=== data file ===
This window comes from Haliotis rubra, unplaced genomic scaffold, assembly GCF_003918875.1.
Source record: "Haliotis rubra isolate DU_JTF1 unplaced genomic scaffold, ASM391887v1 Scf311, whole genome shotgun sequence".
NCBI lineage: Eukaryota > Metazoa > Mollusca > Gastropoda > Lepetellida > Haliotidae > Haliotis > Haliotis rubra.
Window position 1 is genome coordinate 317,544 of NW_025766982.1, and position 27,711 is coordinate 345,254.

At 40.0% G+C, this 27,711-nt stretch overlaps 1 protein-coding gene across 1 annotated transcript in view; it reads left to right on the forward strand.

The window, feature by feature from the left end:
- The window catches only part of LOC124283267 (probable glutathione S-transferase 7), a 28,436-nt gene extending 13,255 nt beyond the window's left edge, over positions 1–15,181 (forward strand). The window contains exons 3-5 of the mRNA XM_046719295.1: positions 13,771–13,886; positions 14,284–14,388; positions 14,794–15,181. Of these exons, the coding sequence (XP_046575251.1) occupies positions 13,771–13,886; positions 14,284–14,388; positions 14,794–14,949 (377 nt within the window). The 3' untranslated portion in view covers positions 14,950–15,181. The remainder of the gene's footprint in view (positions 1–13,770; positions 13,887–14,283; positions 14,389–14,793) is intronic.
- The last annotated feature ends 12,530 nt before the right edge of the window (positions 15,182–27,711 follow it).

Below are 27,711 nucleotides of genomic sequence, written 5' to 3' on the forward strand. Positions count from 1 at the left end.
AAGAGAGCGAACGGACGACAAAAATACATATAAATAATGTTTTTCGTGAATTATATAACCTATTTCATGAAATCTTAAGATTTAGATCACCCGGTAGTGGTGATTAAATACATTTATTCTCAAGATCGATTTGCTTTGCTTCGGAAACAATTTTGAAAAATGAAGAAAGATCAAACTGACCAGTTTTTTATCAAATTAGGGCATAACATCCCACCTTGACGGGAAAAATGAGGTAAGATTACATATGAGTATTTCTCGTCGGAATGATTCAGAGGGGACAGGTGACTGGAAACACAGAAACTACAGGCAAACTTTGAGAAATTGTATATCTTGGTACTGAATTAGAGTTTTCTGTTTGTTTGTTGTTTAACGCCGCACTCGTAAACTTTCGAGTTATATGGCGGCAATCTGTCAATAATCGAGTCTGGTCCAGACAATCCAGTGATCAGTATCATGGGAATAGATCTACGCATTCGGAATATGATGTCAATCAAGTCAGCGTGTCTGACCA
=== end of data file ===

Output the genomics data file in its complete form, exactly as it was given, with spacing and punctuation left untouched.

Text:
This window comes from Haliotis rubra, unplaced genomic scaffold, assembly GCF_003918875.1.
Source record: "Haliotis rubra isolate DU_JTF1 unplaced genomic scaffold, ASM391887v1 Scf311, whole genome shotgun sequence".
NCBI lineage: Eukaryota > Metazoa > Mollusca > Gastropoda > Lepetellida > Haliotidae > Haliotis > Haliotis rubra.
Window position 1 is genome coordinate 317,544 of NW_025766982.1, and position 27,711 is coordinate 345,254.

At 40.0% G+C, this 27,711-nt stretch overlaps 1 protein-coding gene across 1 annotated transcript in view; it reads left to right on the forward strand.

The window, feature by feature from the left end:
- The window catches only part of LOC124283267 (probable glutathione S-transferase 7), a 28,436-nt gene extending 13,255 nt beyond the window's left edge, over positions 1–15,181 (forward strand). The window contains exons 3-5 of the mRNA XM_046719295.1: positions 13,771–13,886; positions 14,284–14,388; positions 14,794–15,181. Of these exons, the coding sequence (XP_046575251.1) occupies positions 13,771–13,886; positions 14,284–14,388; positions 14,794–14,949 (377 nt within the window). The 3' untranslated portion in view covers positions 14,950–15,181. The remainder of the gene's footprint in view (positions 1–13,770; positions 13,887–14,283; positions 14,389–14,793) is intronic.
- The last annotated feature ends 12,530 nt before the right edge of the window (positions 15,182–27,711 follow it).

Below are 27,711 nucleotides of genomic sequence, written 5' to 3' on the forward strand. Positions count from 1 at the left end.
AAGAGAGCGAACGGACGACAAAAATACATATAAATAATGTTTTTCGTGAATTATATAACCTATTTCATGAAATCTTAAGATTTAGATCACCCGGTAGTGGTGATTAAATACATTTATTCTCAAGATCGATTTGCTTTGCTTCGGAAACAATTTTGAAAAATGAAGAAAGATCAAACTGACCAGTTTTTTATCAAATTAGGGCATAACATCCCACCTTGACGGGAAAAATGAGGTAAGATTACATATGAGTATTTCTCGTCGGAATGATTCAGAGGGGACAGGTGACTGGAAACACAGAAACTACAGGCAAACTTTGAGAAATTGTATATCTTGGTACTGAATTAGAGTTTTCTGTTTGTTTGTTGTTTAACGCCGCACTCGTAAACTTTCGAGTTATATGGCGGCAATCTGTCAATAATCGAGTCTGGTCCAGACAATCCAGTGATCAGTATCATGGGAATAGATCTACGCATTCGGAATATGATGTCAATCAAGTCAGCGTGTCTGACCA